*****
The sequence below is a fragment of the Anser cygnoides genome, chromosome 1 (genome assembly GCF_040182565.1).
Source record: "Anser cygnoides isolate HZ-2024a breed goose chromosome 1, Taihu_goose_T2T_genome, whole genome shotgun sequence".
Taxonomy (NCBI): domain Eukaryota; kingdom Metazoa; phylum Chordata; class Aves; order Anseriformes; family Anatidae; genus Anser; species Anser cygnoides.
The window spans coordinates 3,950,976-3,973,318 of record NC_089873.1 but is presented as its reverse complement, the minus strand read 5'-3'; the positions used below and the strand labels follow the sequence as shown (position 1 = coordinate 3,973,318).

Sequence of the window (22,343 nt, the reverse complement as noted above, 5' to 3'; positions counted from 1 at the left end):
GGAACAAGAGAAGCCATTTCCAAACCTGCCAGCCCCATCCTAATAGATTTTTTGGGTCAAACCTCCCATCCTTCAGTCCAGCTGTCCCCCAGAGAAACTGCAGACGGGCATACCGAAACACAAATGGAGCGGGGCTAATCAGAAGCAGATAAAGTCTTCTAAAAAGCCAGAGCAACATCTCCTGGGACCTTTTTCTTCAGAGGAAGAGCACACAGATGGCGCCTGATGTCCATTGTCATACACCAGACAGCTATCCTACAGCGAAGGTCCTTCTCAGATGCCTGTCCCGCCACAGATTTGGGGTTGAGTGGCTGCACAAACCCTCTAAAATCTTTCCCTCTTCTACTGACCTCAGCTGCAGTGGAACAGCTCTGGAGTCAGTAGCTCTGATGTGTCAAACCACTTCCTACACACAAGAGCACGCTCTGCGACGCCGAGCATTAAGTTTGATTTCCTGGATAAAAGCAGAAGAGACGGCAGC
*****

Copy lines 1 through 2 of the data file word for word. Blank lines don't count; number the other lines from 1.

The sequence below is a fragment of the Anser cygnoides genome, chromosome 1 (genome assembly GCF_040182565.1).
Source record: "Anser cygnoides isolate HZ-2024a breed goose chromosome 1, Taihu_goose_T2T_genome, whole genome shotgun sequence".